And who can forget the title characters from Roald Dahl's book, The Witches? Dahl does something fresh with the idea, of course, giving us witches who can smell children—and hate the smell. The witches have no hair, so they must wear wigs, and they wear gloves to disguise their clawed hands. They have no toes, either. Perhaps most deliciously creepy of all, witches have bright blue saliva. As a group, Dahl's witches are dedicated to destroying as many children as they can, in an organized campaign.
Considering the Harry Potter books have been vilified for having witches in them, I can hardly neglect to mention them. Not counting talented young witch Hermione Granger, the best of the good witches is no doubt Minerva McGonagell, with Sirius Black's evil cousin Bellatrix Lestrange "winning" as the worst of the bad witches in the series.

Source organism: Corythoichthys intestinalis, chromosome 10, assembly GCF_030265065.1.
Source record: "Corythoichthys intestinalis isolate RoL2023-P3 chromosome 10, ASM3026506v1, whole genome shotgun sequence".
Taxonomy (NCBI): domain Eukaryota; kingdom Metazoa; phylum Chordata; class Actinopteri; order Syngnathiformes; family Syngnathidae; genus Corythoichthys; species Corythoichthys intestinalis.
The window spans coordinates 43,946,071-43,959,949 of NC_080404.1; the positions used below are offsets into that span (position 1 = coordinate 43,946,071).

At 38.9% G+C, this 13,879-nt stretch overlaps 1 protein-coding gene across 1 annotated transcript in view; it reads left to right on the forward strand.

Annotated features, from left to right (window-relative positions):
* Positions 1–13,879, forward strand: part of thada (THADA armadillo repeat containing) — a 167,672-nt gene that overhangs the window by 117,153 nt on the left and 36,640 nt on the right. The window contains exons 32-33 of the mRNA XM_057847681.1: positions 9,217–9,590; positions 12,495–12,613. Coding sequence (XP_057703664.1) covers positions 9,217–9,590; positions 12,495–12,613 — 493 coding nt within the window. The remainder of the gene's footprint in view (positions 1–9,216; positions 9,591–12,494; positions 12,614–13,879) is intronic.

A book that should make you laugh is Eva Ibbotson's Which Witch, about a wizard named Arriman the Awful who is in need of a wife. What follows is a mixed-up version of the Dating Game, complete with magic, cheaters and nefarious behind-the-scenes plotting.
Eleanor Estes' The Witch Family is a cackling classic. Though bits of it may seem cloying to today's readers, the good parts are really good. In other words, certain second and third grade girls will eat this up. It's the story of two girls inventing an old witch who is so scary that she takes on a life of her own, but eventually she is tamed by the addition of a witch girl and even a witch baby to her household. This one's just plain cute!